Dozens of Westbrook middle and high school students walked out of class Monday morning to protest the police department’s detention of a student Saturday night, saying the treatment of their black classmate highlighted the discrimination they experience in school.

Westbrook Police Chief Sean Lally issued a statement in response to Monday’s march through the streets of downtown Westbrook, which he described as peaceful, and the student’s detention during the Westbrook Together Days festival at Riverbank Park.

“The detention of this juvenile had nothing to do with race,” Lally said. “It had to do with behavior. Fighting is illegal. So is criminal trespass. There are consequences to unlawful behavior.”

Student protesters, however, blamed racism for their fellow student’s treatment. They told Newscenter Maine that the student, who was detained, but not charged, is Black.

“We watched our friend, a person that everyone in Westbrook knows, get detained for no reason,” eighth-grader Hadil Zackaria, who organized Monday’s protest, told Newscenter Maine.

“We wanted to come out here because we feel like it’s necessary because of the things that that are happening – and the things that happened over the weekend at the park,” said Emma Brown, a Westbrook High School student. Protesters on Monday marched from the school complex on Stroudwater Street, through downtown Westbrook to the Riverbank Park, and then to the police station.


Westbrook police said the student engaged in similar behavior – fighting and trespassing – at the festival on Friday. He was asked to leave again on Saturday as a large and “animated” crowd gathered. Officers decided to take him to the police station, a short walk from the park, and were followed to the public safety building by a crowd of students.

“A crowd of juveniles descended on the Westbrook Public Safety Building and banged on windows and looked for ways to get inside the building,” Lally said. The crowd dispersed after 25 minutes and no one, including the detained student, was arrested. He was eventually released into the custody of his grandmother.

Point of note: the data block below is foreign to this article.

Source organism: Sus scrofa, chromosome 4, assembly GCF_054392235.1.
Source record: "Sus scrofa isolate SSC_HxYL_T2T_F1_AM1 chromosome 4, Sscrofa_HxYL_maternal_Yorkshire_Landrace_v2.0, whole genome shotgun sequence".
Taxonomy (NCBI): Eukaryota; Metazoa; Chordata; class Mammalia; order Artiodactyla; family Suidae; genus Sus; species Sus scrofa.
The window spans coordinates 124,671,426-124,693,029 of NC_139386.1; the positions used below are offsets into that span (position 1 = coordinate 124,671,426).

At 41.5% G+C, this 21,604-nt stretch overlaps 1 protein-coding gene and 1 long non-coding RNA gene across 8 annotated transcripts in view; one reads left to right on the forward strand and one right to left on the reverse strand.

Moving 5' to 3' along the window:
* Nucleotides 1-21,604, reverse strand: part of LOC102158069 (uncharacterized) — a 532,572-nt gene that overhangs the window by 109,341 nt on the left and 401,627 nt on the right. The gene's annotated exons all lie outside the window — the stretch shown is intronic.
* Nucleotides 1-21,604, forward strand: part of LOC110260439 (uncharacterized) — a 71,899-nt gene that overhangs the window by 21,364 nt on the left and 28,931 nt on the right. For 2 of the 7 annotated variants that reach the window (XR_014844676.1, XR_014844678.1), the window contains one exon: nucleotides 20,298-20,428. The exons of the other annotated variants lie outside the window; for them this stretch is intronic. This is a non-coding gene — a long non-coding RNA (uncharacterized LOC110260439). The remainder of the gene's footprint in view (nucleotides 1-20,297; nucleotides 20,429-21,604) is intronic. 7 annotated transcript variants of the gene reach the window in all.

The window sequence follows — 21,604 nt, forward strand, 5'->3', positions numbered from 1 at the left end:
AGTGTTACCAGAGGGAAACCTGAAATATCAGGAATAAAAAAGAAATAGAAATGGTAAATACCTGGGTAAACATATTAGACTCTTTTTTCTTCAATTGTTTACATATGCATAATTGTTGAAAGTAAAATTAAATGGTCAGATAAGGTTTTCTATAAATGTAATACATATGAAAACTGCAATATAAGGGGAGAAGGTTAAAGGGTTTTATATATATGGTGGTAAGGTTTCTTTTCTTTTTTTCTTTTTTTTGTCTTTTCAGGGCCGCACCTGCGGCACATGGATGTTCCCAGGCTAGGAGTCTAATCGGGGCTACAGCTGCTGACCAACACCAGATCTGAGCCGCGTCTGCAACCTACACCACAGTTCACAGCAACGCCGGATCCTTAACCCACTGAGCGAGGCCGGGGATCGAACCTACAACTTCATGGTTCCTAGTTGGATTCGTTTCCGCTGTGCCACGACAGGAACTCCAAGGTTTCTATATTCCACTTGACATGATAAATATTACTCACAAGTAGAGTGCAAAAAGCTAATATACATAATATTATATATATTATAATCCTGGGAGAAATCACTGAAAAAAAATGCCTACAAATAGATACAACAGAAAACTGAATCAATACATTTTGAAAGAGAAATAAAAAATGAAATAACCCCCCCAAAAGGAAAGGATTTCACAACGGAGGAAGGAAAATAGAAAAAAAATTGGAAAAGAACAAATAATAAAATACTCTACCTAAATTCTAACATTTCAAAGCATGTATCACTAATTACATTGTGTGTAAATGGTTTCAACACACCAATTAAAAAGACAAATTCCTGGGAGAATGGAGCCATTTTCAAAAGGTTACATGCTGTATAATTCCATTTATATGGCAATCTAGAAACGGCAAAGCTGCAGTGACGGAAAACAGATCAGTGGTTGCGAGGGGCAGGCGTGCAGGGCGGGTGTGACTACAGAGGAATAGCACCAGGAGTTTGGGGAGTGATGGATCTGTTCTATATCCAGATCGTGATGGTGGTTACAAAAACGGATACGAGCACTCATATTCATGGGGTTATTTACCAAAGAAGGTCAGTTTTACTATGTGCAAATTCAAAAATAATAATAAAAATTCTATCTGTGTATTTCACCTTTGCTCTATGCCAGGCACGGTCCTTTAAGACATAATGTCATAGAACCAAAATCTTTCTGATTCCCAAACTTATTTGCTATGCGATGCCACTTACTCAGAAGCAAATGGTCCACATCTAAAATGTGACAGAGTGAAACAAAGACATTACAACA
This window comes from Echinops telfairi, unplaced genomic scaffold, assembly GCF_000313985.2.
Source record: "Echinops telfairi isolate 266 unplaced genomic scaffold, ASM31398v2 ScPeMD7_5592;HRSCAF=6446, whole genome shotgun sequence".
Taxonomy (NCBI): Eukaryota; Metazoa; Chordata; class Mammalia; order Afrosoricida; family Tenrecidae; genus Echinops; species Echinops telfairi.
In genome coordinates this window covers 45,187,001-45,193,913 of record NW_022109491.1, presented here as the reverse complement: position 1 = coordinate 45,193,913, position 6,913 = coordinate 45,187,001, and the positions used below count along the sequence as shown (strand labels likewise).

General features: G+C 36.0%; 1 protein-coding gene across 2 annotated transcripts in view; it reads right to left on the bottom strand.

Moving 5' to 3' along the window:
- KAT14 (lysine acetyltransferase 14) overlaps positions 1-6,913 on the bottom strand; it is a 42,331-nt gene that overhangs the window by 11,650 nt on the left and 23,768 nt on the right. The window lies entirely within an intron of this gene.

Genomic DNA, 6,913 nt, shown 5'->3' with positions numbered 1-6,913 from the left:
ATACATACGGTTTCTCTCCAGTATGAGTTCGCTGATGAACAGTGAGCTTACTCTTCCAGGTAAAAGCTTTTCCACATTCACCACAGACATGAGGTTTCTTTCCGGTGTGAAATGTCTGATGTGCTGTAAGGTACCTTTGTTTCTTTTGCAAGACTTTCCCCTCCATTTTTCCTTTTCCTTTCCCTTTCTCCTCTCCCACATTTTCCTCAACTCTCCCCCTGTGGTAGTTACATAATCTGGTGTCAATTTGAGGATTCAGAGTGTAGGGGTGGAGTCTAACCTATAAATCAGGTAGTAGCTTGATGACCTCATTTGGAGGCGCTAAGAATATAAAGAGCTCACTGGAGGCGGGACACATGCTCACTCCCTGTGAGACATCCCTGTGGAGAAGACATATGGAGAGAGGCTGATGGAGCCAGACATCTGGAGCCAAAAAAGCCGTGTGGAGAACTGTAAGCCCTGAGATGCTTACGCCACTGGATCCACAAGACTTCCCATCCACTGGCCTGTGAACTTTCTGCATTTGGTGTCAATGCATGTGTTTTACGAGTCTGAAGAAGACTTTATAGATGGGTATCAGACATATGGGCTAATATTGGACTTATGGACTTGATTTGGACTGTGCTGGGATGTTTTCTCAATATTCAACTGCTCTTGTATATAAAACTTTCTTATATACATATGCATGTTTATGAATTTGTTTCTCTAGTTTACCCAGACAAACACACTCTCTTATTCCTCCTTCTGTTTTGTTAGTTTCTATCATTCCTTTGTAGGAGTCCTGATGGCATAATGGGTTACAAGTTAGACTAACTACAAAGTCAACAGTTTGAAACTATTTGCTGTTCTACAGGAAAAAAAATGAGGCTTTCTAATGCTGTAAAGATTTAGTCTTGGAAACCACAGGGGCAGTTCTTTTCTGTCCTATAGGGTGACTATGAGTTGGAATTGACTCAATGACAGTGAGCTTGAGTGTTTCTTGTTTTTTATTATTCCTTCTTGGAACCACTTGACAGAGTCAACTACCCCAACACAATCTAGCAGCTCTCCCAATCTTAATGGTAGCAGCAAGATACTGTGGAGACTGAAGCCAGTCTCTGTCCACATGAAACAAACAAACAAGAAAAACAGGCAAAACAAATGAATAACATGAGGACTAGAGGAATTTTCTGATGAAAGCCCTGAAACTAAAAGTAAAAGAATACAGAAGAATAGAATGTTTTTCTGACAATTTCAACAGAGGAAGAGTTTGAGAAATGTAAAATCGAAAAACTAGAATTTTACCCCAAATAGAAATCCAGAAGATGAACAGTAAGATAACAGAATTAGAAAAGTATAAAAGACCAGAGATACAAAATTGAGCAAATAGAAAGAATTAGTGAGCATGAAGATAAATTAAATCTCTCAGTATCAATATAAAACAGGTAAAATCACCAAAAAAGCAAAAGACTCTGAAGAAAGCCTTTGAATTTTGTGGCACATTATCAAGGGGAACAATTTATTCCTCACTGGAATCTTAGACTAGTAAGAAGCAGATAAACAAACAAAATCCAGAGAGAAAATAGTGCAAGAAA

“I personally witnessed a majority of the incident on June 4th,” Westbrook Mayor Michael T. Foley posted in a statement on Facebook. “I was proud of the professionalism of our officers and handling of the situation given the circumstances. We are also grateful to support Westbrook Police Department in the recent deployment of body-worn cameras which captured the entire events and which can also confirm the handling of this difficult situation.”

Lally pointed out officers working the detail at Together Days event cited numerous people of different races for trespassing at the park over the course of two days for fighting and unruly behavior.

About 60 students – mostly middle schoolers and some high school students – participated in Monday’s protest, Westbrook Superintendent Peter Lancia said.

“While this was not a school sponsored event, school administrators and staff, as well as our school resource officers and Westbrook police, accompanied the students (during the march) to ensure their safety,” Lancia said. “It was a peaceful, nonviolent protest. Students indicated that this was in response to the event in the community over the weekend.”

Lancia said he views the protest as an opportunity for dialogue with students and the community about some of the underlying issues students feel the need to discuss.

A similar walkout and protest occurred last month in Portland when 200 students gathered outside Lyman Moore and Lincoln middle schools in Portland to protest what they said is a culture of tolerance toward racism, bullying and other forms of discrimination at their schools.

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